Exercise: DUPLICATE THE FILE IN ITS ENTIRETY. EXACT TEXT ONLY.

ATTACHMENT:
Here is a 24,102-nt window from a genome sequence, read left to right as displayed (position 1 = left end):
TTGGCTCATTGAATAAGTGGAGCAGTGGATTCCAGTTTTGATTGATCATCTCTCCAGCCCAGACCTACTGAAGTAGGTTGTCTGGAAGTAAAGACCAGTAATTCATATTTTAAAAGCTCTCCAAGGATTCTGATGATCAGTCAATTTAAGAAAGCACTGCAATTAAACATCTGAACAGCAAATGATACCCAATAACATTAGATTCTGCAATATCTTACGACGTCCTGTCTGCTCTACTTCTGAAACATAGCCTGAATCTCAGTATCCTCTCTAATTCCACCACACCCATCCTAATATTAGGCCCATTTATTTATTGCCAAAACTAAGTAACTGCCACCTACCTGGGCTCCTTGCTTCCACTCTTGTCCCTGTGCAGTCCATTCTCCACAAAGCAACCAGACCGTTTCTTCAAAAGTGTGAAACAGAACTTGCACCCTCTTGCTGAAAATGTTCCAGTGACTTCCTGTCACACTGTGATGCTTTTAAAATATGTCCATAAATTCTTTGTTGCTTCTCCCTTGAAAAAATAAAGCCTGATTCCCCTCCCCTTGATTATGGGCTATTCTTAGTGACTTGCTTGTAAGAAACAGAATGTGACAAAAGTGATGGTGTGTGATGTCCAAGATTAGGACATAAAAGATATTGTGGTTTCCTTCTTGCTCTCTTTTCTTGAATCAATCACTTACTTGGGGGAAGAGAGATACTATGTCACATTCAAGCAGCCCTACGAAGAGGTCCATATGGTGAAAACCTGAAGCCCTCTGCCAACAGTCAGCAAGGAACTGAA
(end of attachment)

Here is a 24,102-nt window from a genome sequence, read left to right as displayed (position 1 = left end):
TTGGCTCATTGAATAAGTGGAGCAGTGGATTCCAGTTTTGATTGATCATCTCTCCAGCCCAGACCTACTGAAGTAGGTTGTCTGGAAGTAAAGACCAGTAATTCATATTTTAAAAGCTCTCCAAGGATTCTGATGATCAGTCAATTTAAGAAAGCACTGCAATTAAACATCTGAACAGCAAATGATACCCAATAACATTAGATTCTGCAATATCTTACGACGTCCTGTCTGCTCTACTTCTGAAACATAGCCTGAATCTCAGTATCCTCTCTAATTCCACCACACCCATCCTAATATTAGGCCCATTTATTTATTGCCAAAACTAAGTAACTGCCACCTACCTGGGCTCCTTGCTTCCACTCTTGTCCCTGTGCAGTCCATTCTCCACAAAGCAACCAGACCGTTTCTTCAAAAGTGTGAAACAGAACTTGCACCCTCTTGCTGAAAATGTTCCAGTGACTTCCTGTCACACTGTGATGCTTTTAAAATATGTCCATAAATTCTTTGTTGCTTCTCCCTTGAAAAAATAAAGCCTGATTCCCCTCCCCTTGATTATGGGCTATTCTTAGTGACTTGCTTGTAAGAAACAGAATGTGACAAAAGTGATGGTGTGTGATGTCCAAGATTAGGACATAAAAGATATTGTGGTTTCCTTCTTGCTCTCTTTTCTTGAATCAATCACTTACTTGGGGGAAGAGAGATACTATGTCACATTCAAGCAGCCCTACGAAGAGGTCCATATGGTGAAAACCTGAAGCCCTCTGCCAACAGTCAGCAAGGAACTGAA